An interactive floor that encourages children to learn using their bodies rather than sitting at a desk or a PC through the school day has been launched by programmers in Denmark.
Called "Wisdom Wells," the floors were created by designers Kasper Neilson and Ole Iverson for children "who do not fit into the school environment" and "cannot just sit and listen to a teacher for six hours."
"The pupils are placed at a table and sit down when they learn - but we thought, 'is there a way we can move the classroom out of the classroom setting and engage the children in learning in a different way?'," Mr Neilson told BBC World Service's Digital Planet programme.
"We were looking at interactive floors in a different project and got inspired."
The Wisdom Well is effectively a large glass floor, measuring 12 square metres, that can be set up inside a school.
Beneath it, an image from a PC is projected up onto the floor. Cameras beneath the floor then track the actions of pupils as they move across it - allowing them to interact with the projected images.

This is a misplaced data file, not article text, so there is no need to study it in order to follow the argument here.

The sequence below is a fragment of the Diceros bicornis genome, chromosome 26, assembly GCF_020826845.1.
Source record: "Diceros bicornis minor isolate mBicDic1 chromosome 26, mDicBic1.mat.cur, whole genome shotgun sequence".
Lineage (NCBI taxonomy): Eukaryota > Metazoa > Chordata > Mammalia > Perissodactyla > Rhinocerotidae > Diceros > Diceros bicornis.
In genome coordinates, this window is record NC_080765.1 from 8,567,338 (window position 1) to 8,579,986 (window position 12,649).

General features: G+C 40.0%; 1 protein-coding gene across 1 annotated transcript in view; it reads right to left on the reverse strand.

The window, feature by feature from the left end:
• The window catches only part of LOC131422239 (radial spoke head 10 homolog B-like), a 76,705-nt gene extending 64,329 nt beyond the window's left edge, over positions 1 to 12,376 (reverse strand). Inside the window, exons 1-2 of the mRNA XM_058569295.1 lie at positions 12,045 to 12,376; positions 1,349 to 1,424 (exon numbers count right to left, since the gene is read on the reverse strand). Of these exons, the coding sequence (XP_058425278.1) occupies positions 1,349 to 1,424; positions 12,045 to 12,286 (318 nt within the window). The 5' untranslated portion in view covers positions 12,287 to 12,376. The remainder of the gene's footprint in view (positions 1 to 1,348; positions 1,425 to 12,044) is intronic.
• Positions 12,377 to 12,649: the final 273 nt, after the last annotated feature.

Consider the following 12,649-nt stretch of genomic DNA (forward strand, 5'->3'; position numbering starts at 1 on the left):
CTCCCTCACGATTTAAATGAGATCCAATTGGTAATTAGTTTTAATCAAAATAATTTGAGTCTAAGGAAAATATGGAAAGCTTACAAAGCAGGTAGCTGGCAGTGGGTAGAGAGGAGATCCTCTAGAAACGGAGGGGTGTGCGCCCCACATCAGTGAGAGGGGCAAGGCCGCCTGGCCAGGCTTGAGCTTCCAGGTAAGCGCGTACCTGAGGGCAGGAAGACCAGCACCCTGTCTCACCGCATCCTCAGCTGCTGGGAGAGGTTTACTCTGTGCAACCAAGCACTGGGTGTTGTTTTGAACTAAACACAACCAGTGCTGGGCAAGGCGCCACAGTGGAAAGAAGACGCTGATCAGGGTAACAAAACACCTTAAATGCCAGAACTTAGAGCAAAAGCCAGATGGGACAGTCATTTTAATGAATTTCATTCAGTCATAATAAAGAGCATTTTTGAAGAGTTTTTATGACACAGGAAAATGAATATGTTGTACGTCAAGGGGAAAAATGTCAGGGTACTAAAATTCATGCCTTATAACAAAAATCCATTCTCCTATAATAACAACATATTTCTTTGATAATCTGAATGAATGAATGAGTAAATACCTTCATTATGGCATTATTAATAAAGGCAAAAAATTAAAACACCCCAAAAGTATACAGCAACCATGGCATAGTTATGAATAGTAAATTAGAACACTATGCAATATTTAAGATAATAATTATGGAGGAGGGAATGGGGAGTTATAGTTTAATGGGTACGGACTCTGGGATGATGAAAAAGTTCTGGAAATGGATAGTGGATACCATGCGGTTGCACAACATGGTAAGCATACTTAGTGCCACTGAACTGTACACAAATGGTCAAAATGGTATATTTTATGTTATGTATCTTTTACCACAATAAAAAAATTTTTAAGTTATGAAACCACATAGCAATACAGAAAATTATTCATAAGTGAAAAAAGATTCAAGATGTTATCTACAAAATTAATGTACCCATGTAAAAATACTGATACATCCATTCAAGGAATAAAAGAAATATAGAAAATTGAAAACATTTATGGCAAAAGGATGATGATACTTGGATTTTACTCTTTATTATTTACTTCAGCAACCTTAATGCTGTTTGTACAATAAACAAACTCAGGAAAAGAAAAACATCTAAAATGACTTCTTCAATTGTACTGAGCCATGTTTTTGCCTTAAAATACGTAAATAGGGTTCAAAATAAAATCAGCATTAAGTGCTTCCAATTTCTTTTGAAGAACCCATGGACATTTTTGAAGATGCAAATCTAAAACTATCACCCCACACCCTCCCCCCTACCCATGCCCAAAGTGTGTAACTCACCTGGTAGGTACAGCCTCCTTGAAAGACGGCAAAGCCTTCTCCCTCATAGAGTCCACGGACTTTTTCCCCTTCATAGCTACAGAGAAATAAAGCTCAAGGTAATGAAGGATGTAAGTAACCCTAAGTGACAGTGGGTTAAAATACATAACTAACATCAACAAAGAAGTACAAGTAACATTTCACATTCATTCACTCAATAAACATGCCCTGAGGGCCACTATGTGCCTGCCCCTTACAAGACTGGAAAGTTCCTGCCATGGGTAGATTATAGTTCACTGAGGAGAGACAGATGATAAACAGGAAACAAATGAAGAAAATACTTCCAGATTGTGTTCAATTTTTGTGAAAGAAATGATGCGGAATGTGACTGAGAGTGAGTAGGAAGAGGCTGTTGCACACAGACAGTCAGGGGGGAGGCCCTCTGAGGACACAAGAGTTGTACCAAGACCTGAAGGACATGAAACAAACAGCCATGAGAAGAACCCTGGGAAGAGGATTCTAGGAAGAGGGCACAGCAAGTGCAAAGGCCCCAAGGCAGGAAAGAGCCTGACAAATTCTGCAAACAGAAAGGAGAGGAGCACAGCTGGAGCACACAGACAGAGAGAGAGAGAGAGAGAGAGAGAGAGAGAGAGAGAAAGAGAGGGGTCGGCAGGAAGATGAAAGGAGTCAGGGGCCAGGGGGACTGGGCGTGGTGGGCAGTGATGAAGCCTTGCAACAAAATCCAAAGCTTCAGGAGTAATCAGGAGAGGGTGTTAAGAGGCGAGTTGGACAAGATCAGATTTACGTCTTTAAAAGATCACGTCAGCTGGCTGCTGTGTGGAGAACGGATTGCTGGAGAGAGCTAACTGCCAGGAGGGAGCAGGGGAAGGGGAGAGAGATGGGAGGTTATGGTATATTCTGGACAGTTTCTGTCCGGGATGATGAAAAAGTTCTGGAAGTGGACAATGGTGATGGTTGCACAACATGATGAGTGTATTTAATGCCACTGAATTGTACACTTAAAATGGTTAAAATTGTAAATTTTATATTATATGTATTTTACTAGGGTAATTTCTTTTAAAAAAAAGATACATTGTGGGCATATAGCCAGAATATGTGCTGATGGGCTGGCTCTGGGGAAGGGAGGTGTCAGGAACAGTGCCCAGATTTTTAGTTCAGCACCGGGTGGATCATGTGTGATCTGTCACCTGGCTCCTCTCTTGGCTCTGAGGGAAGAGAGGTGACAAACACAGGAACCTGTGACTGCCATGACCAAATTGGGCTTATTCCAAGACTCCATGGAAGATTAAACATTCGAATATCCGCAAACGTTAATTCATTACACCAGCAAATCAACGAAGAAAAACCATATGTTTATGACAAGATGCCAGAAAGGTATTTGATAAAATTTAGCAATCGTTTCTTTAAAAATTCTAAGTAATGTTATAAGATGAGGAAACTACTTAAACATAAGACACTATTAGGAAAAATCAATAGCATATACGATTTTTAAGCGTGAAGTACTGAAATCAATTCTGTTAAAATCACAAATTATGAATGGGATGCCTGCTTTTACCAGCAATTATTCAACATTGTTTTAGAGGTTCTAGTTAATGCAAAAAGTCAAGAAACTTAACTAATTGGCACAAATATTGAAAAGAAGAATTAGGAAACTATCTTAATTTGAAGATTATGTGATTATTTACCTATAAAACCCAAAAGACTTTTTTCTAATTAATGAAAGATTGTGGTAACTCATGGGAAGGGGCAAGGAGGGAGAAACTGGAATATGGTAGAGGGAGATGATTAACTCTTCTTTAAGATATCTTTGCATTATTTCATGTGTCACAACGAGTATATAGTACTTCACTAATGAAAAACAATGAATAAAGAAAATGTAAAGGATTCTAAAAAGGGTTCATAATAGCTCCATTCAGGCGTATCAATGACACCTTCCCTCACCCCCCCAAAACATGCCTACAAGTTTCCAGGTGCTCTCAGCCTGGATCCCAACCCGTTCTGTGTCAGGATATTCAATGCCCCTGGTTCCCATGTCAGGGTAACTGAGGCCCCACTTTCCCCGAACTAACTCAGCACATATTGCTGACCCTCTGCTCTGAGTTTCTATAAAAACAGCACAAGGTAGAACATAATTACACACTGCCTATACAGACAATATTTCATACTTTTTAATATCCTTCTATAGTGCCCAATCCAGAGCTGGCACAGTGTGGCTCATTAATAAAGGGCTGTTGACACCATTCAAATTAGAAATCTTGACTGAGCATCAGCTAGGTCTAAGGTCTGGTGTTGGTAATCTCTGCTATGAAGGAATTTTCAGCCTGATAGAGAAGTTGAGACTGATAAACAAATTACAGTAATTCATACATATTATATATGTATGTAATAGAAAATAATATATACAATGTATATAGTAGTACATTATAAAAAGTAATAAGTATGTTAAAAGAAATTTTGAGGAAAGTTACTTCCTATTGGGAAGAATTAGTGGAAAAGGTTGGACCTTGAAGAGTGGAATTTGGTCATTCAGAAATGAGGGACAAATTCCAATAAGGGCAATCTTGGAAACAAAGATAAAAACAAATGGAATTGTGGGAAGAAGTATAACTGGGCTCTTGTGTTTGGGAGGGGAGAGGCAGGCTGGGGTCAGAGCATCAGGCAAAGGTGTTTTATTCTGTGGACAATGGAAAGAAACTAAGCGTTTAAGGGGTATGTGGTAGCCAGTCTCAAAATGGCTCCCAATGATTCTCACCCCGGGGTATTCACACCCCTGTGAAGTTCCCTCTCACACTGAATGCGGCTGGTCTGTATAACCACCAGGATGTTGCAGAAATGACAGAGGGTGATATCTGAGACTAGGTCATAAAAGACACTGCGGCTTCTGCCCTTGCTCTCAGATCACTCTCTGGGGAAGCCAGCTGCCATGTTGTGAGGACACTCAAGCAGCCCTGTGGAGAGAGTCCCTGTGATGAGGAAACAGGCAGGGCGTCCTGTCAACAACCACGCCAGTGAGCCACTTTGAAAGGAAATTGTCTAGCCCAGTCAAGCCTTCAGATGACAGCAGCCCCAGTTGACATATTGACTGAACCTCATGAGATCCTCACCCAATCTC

The idea was partially inspired by the ancient Nordic myth of Mimir's Well, where the god Odin sacrificed his one eye in order to obtain eternal wisdom.
"The children can just go up to the floor and start using it - they don't have to wear anything," Mr Neilson said.
"The children's feet are filmed by the cameras, and they can push buttons, for example in a quiz game."
The Wells are only designed to supplement, rather than replace, ordinary classroom teaching, Mr Neilson's co-inventor Ole Iverson said.
The Danish government has begun a programme of putting more PCs into schools to help children learn, he said, but what made the Wisdom Well special is its emphasis on what he termed "collaborative learning."
"Collaborative learning is not just about how I learn, it is about how I learn together with other people," he said.
"So our game floor is a way to combine individual learning with collaborative learning. They can learn together and negotiate the right answers, and how to play the games, and in that way get used to working in collaborative environments.
"We're aiming that learning is not something that comes from teachers trying to fill the heads of children - here, the children can get taught by each other."